Let’s talk about Orcas’…
When I say “Orca”, what is the picture your mind conjures? If you are a little older, I am sure the movie “Free Willy” immediately jumps to mind! Big beautiful black and white whales…well actually the Orca, more commonly known as the “Killer Whale” is not a whale at all! The Orca is actually the largest member of the dolphin family, which you can kind of see it when you take a look and listen to them. As with dolphins, Orcas’ are very social creatures and swim the oceans of the world in pods of up to 30 strong. They hunt together, using ever evolving methods and team strategies to feed, and sometimes may even hook up with another pod to increase their numbers!
As with dolphins, Orcas’ are highly intelligent, they continually learn better and new ways to feed, hunt and live! Their main food source includes seals, sea lions, fish, whales and sharks! You heard me, SHARKS! Boasting sizes of up to 10 meters in length and 2 meters in height, weighing in at tons not kilograms, it is understandable! Orcas’ enjoy the livers of certain shark species as well, as we have recently seen here in False Bay.
The highly distinctive dorsal fin is about 20% larger in the males than the females. They are predominantly black with a white underbelly and patches of white behind the eyes and with what looks like a white saddle around the famous dorsal fin. The females will carry for between 13 and 16 months, before they give birth to one beautiful bouncing baby weighing in at close to 200kg (450 plus pounds) and anywhere from six and a half to seven feet in length! The baby will stay with its mother for at least two to two and a half years and some may never leave!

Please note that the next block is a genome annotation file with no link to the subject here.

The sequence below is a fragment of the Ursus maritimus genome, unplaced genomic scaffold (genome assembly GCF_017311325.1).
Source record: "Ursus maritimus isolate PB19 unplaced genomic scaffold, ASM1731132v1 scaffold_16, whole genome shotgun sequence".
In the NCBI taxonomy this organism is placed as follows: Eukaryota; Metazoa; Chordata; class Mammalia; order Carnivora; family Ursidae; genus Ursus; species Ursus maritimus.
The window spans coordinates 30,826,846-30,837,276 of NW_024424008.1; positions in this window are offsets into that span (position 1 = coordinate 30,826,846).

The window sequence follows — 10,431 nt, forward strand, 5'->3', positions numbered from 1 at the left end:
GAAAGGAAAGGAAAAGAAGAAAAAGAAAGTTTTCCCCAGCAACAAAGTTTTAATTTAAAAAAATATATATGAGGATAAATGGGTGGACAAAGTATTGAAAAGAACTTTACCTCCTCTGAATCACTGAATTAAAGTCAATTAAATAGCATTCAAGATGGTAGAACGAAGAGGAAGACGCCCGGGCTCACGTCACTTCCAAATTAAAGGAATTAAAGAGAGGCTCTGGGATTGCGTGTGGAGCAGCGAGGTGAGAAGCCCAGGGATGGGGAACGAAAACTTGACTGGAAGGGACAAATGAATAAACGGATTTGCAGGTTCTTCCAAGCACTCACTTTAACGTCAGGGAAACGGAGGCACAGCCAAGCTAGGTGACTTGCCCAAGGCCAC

Don’t think that because of their size, these animals are slow, lumbering creatures, quite the opposite! Orcas’ have been recorded of reaching speeds of up to 54km plus (34mph +)
The debate comes in now; with their enormous size, speed, strength and intelligence, who is the actual apex predator of the sea? Is it the infamous Great White Shark or the Killer Whale? I can tell you what I have personally experienced in the past two weeks here in Simons Town; with a pod of 5 orcas’ around Seal Island, the Great Whites have fled, giving the Orcas’ all the space and time they need to do their thing, and only once the orcas’ have left, will be able to offer the amazing Great White Cage Diving Trips out of False Bay again. This shouldn’t be much longer now though, as the Orcas’ migrate huge distances in search of food, so leave as quickly as they arrive.
Till we meet again, keep that toothy grin!
By Nadine Bentley